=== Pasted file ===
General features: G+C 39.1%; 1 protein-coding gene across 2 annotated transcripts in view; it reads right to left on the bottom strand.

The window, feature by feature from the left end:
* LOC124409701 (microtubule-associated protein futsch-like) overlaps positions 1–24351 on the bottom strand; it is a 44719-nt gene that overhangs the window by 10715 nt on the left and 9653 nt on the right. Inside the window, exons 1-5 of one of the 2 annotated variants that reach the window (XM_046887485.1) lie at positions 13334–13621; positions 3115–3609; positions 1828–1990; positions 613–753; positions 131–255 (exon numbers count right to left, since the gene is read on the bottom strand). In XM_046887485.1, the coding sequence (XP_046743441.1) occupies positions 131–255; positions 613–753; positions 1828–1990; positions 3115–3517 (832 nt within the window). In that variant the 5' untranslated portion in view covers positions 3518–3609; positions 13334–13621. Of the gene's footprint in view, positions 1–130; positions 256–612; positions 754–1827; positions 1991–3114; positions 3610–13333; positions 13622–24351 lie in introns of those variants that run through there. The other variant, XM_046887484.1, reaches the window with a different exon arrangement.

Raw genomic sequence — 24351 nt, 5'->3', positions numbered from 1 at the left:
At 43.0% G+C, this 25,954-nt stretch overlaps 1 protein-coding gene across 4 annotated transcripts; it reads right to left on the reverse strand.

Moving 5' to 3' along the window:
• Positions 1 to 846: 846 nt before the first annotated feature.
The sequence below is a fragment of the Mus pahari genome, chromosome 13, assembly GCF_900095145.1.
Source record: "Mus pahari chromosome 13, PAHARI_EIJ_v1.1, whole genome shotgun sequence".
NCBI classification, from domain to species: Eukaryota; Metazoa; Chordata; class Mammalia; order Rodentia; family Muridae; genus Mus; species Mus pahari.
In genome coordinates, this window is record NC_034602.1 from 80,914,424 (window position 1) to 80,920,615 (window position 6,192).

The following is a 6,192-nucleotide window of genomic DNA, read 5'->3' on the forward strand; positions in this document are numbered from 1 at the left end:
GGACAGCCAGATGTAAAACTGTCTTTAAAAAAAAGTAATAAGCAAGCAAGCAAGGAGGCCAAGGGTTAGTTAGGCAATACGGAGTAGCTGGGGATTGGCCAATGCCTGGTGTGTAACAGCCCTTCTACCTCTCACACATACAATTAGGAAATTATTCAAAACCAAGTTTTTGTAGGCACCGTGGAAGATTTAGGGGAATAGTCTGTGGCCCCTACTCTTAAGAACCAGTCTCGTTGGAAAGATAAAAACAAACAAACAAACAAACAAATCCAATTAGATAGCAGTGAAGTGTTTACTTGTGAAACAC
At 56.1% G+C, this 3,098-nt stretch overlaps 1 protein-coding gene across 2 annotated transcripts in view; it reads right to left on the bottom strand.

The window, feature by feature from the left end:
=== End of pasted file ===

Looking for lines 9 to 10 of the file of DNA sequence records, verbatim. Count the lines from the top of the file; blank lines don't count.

Source record: "Mus pahari chromosome 13, PAHARI_EIJ_v1.1, whole genome shotgun sequence".
NCBI classification, from domain to species: Eukaryota; Metazoa; Chordata; class Mammalia; order Rodentia; family Muridae; genus Mus; species Mus pahari.